For those ignorant of more ancient history, let me remind you the Palestinians have never had a state in recorded history. Judea and Samaria have never been “Palestinian,” and therefore it is not occupied territory and Jews have as much right to live there as Arabs do. Actually, Jews have a greater claim given that they have lived in the area for more than 3,700 years and, if not for foreign conquerors, would have had a state for that entire period instead of the nearly 450 years of the Israelite monarchy and the Hasmoneans.
Judea and Samaria were supposed to be part of the Jewish homeland promised by British Foreign Secretary Arthur Balfour in 1917 and later ratified by the League of Nations. It was Winston Churchill who decided to divide Palestine and create the entirely new country of Transjordan, and it was the Jordanian Legion that seized and occupied the West Bank (which got that name from its relationship to the Jordan River) from 1949 until 1967. During those 19 years, the Palestinians never claimed the land was theirs or demanded a state.
President Trump recognized that a fraudulent evenhandedness that put Israel, a human-rights abiding democracy, in the same box as the Palestinian autocracy not only failed to bring about peace, but also distorted American policy and values.
The United States is not ambivalent about which party is an ally that shares our values and interests, and which does not. It is absurd to believe that we should treat Israel, the only free country in the Middle East with Western liberal values, the same as the Palestinian Authority, which is essentially a dictatorship that glorifies terror and denies even its own people the rights we take for granted. The president should be applauded for recognizing this distinction.
The Palestinians have been operating under the assumption that time is on their side because they will outbreed the Jews; because a Muslim state such as Iran could obtain a nuclear weapon to wipe Israel off the map; or because the international community would join the “boycott, divestment and sanctions” (BDS) campaign to delegitimize and, ultimately, destroy Israel.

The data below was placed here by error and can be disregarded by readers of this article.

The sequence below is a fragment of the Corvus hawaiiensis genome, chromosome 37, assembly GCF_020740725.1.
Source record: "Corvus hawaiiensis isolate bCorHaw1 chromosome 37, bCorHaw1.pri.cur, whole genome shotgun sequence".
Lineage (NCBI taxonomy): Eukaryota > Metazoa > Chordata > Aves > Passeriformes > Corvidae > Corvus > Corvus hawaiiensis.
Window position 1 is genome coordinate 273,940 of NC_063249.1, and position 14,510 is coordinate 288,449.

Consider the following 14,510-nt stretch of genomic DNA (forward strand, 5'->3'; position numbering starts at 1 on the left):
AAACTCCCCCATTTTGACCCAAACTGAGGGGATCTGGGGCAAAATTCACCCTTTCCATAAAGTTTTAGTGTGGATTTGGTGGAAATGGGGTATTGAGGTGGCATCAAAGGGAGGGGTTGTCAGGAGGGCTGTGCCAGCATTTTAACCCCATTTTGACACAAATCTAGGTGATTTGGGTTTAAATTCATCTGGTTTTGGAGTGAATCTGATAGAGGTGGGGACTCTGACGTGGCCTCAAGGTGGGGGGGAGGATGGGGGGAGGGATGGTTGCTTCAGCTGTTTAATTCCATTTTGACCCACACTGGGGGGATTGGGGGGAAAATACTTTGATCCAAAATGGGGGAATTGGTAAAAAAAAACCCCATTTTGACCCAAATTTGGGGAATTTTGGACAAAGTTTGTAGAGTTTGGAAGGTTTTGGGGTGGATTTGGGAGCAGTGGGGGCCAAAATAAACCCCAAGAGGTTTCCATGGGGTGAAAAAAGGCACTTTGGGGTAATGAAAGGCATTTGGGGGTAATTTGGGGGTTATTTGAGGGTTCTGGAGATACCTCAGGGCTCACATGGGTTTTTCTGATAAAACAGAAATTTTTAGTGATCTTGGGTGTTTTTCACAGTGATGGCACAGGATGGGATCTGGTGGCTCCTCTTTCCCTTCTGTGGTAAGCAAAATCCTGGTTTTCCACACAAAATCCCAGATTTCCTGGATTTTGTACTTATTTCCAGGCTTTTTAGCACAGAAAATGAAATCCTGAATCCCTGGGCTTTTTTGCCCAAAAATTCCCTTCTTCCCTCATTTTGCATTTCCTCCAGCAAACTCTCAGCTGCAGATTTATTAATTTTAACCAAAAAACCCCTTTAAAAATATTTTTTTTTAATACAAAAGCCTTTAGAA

The Palestinians are not easily disabused of their fantasies; however, the president’s actions have punctured them. For the first time the United States is not putting one-sided pressure on Israel to capitulate to Palestinian demands and rewarding the Palestinians for their obstinance with financial aid and diplomatic sympathy. The president has made it clear he will not countenance the redivision of Israel’s capital. And now he has ended the phony characterization of settlements as illegal and the obstacle to peace.
It was unfortunate to witness several of the Democratic presidential candidates immediately condemn the Trump administration’s proclamation that settlements are not illegal. They offer a reversion to the bad old days, when Israel was routinely pilloried publicly while the Palestinians were coddled. Most Democratic candidates have also said they will rejoin the Iran nuclear deal, and some have suggested they will use foreign aid to pressure Israel, paternalistically, to adopt policies they think are best for Israelis.
But there should be a bipartisan consensus that Jews have a right to live anywhere in Biblical Israel — especially in Judea and Samaria, where the patriarchs and matriarchs are buried, the Tabernacle at Shiloh stood for nearly 400 years, and King David was crowned.
To suggest these lands are not Jewish is to erase most of Biblical history. To prohibit Jews from settling in these lands is to erase the Jewish connection to the very cradle of its formation and civilization.
Rabbi Shmuley Boteach is the author of the forthcoming book Holocaust Holiday: One Family’s Descent into Genocide Memory Hell and is the founder of The World Values Network, which promotes genocide memory in mainstream media.
Follow him on Twitter and Instagram @RabbiShmuley.